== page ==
Every so often the life insurance industry creates a concept or product line that is revolutionary.
Some examples include deposit term, return of premium, universal life, whole life, mortgage insurance and variable universal life. And there are several others.
Now, another one is ready to turn heads.
Remember back when universal life first came out? It seemed everyone said: “It’s a fad.” “People will never buy this, they want guarantees.” “It will be short-lived.” And, “companies don’t create products.”
If you were in the business then, what did you think? Where was your firm? Did you see UL’s potential?
The industry now knows the skeptics were wrong about UL. It became a big deal.
Now, the next big deal is here and it’s about to leave the dock. That product is equity-indexed universal life insurance, for reasons discussed below.
Are you ready? Do you have the product knowledge to capture a market and forever change your firm’s identity?
What would it take to convince you to get on board with such a product? The product currently accounts for less than 2% of all life insurance sales and it currently is represented only by a handful of companies. Does that stir any interest?
Let’s turn that around a bit. What if the product was about to be launched by A+ and A-rated companies that are budgeting millions of dollars for marketing new products? What if industry experts have begun predicting that, in the next five years, this product could easily replace 70% of all traditional universal life sales and approach 20-25% of all life sales? Would you take a look then?
The answer should be yes, because EIUL is one of the industry’s best achievements.
The original versions of EIUL insurance have been around for a decade now. Southland Life was one of the first pioneers. Since then, many companies have tried, and some now have made a name for themselves marketing this product. All have contributed to the learning curve.
The timeline seems about equal to that for universal life when it first gained market acceptance. This time, however, companies will react quicker–and some already are doing so.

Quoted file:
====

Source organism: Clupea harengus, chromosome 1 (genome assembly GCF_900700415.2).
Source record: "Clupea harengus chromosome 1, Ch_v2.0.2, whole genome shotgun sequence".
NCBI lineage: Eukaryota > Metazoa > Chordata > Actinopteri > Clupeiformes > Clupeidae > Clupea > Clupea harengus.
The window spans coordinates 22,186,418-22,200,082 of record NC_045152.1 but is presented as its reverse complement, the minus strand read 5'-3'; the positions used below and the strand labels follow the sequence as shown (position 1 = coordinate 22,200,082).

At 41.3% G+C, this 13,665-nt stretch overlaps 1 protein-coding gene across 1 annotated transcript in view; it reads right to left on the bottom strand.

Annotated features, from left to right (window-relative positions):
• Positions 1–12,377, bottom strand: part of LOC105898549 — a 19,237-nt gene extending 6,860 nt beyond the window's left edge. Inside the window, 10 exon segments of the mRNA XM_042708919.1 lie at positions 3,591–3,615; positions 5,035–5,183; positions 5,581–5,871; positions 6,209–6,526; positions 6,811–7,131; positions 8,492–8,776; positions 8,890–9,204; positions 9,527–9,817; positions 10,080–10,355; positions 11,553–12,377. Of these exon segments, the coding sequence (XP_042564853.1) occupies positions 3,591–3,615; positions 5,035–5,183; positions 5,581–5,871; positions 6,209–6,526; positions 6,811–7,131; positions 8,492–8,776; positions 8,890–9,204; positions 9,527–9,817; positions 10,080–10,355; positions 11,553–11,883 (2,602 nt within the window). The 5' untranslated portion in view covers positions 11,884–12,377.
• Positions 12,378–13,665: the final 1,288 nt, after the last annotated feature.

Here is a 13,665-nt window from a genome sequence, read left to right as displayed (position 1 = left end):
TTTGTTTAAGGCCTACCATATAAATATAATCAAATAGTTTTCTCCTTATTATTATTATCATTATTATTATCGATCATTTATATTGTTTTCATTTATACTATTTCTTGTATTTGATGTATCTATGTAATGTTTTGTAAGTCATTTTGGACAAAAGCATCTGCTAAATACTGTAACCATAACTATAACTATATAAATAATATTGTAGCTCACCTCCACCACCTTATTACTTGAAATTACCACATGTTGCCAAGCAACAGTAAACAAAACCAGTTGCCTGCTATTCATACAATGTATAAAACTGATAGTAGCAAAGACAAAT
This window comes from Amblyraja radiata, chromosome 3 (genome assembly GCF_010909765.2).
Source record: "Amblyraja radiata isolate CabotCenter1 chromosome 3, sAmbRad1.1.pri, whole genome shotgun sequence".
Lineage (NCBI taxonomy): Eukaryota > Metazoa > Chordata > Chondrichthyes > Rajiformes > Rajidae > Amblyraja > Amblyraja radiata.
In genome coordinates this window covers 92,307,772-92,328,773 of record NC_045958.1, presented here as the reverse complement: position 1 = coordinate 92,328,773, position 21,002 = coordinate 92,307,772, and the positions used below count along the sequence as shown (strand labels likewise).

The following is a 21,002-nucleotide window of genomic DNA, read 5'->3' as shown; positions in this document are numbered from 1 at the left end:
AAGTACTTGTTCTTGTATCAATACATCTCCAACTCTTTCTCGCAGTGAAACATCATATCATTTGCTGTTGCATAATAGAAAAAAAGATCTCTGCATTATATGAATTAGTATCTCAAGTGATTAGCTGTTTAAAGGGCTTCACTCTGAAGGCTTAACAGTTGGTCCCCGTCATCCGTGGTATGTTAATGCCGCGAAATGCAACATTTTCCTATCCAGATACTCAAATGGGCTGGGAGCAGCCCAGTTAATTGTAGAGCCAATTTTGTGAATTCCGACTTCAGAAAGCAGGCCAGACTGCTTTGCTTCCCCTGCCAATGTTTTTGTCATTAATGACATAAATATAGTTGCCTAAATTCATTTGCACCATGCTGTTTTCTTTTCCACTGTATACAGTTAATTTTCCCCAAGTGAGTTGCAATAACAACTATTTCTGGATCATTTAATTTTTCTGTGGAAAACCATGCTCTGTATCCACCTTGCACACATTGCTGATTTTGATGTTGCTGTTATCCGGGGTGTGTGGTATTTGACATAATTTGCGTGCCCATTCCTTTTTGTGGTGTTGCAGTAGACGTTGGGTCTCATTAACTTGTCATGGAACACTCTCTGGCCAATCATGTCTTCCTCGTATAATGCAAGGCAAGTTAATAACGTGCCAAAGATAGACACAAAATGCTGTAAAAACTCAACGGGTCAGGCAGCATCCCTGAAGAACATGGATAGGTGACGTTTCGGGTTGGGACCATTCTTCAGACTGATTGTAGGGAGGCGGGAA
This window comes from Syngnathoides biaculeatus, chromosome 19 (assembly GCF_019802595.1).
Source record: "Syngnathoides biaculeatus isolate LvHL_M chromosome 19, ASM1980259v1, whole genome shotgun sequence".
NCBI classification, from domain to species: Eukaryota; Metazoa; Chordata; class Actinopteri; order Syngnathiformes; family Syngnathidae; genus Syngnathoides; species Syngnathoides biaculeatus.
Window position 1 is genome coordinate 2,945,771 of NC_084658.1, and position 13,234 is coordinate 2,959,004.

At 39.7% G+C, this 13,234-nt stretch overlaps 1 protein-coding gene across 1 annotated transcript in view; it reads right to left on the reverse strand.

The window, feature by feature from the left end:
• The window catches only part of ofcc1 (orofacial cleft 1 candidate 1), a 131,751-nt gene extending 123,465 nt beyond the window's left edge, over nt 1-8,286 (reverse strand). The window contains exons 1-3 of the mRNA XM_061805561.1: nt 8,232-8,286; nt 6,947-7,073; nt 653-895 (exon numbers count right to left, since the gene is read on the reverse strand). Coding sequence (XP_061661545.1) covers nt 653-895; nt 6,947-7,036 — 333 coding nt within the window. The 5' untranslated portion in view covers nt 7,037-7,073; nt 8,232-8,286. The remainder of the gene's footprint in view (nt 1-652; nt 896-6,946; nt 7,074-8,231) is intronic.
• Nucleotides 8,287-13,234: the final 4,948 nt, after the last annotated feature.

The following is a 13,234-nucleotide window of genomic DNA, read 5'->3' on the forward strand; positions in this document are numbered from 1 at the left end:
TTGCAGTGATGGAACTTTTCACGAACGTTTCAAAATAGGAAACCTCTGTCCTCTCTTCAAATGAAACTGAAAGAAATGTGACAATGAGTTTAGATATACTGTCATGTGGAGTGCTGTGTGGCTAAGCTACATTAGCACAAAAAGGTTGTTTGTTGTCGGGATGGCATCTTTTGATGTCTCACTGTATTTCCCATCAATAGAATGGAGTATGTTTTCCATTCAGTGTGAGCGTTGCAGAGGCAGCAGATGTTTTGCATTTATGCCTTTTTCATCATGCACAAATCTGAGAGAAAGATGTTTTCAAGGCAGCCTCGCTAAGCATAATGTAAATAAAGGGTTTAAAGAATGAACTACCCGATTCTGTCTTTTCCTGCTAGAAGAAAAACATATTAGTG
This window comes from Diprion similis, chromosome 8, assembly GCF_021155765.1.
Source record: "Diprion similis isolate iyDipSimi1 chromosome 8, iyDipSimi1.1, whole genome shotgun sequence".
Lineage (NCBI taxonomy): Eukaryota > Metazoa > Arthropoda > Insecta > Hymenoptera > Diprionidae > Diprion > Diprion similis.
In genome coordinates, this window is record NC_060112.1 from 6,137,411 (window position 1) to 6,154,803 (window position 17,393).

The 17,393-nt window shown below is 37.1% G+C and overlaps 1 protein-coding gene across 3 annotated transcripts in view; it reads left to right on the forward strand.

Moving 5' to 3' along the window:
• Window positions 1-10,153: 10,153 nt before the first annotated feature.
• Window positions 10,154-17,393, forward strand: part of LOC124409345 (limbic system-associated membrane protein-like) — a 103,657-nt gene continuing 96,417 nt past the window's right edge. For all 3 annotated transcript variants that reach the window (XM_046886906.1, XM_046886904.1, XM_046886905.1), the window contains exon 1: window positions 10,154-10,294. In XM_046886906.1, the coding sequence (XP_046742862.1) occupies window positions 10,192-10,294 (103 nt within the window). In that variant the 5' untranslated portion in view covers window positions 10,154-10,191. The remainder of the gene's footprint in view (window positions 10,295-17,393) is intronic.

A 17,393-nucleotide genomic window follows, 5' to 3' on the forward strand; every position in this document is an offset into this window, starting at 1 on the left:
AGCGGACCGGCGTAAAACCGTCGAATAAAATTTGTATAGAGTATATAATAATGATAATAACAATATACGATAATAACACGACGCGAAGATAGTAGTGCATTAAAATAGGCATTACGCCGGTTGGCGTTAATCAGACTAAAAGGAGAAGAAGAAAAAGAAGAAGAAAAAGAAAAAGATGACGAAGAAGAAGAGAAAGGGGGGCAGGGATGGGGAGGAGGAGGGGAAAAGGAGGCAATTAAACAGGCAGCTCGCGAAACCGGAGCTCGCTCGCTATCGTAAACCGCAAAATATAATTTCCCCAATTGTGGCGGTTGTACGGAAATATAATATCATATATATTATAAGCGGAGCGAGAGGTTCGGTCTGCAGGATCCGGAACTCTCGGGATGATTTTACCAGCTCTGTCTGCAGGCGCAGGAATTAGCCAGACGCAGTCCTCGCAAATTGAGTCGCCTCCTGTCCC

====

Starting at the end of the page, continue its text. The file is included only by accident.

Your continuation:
The main driver is the consumer. Consumers are looking for higher yields and guarantees, so the market is about to heat up.
This is the time to ask: What are consumers who choose to purchase a cash accumulation life insurance product looking for? What are their expectations? What do they want back from their purchase? Are their expectations the same today as they were, say, just a few years ago in the mid-1990s?
Here is what I see. Clients who are 35 to 60 years old want a product that is cash friendly and provides protection. They simply want to know that if they put a dollar into their policy, that dollar will always be there and will grow at a reasonable rate of return.
They would like to beat the returns of bank certificates of deposit, money market funds and even the 10-year Treasury note. But they also insist that they not go backward.
They have heard about, and maybe even experienced, the wild ride of 20%+ returns in the 1990s, but more than likely they also experienced the 25-30% downswing in the market. They have fewer dollars today or at least they are more at risk than they once were.
They might even recall a grandparent’s lecture/advice about saving money: “It takes a long, long time” and “Don’t expect to get rich overnight.”
With those mindsets, it doesn’t surprise me that variable universal life sales are flat or turning down. And it won’t surprise me at all to see EIUL sales going up. See the chart for the reasons why.
Allie Miller is chief executive officer of AMZ Financial, Waukee, Iowa. His e-mail address is email@example.com.
Clients who are 35 to 60 years old want a product that is cash friendly and provides protection
Why EIUL Has What People Want
1)EIUL is a universal life product that is indexed to a major index (S&P Dow or NASDAQ).
2)It offers the potential for higher returns than traditional UL products.
3)It has guarantees, ranging by company and product from 0%-5%.
4)It can be cash friendly. Some have no surrender charges on excess premiums.
5)It is generally simple to understand. There are several different crediting methods.
6)It is likely to get, over time, a higher yield without the risks or expenses of variable life, based on historic averages.
7)It gives producers a product that is unique to market and to use in recruiting.
8)It is currently being sold by very few agents (though that could easily change).
9)It pays fair renewals and some EIUL firms pay trailers.
10)It deters other firms from talking to your agents.
Source: Allie Miller, AMZ Financial, Waukee, Iowa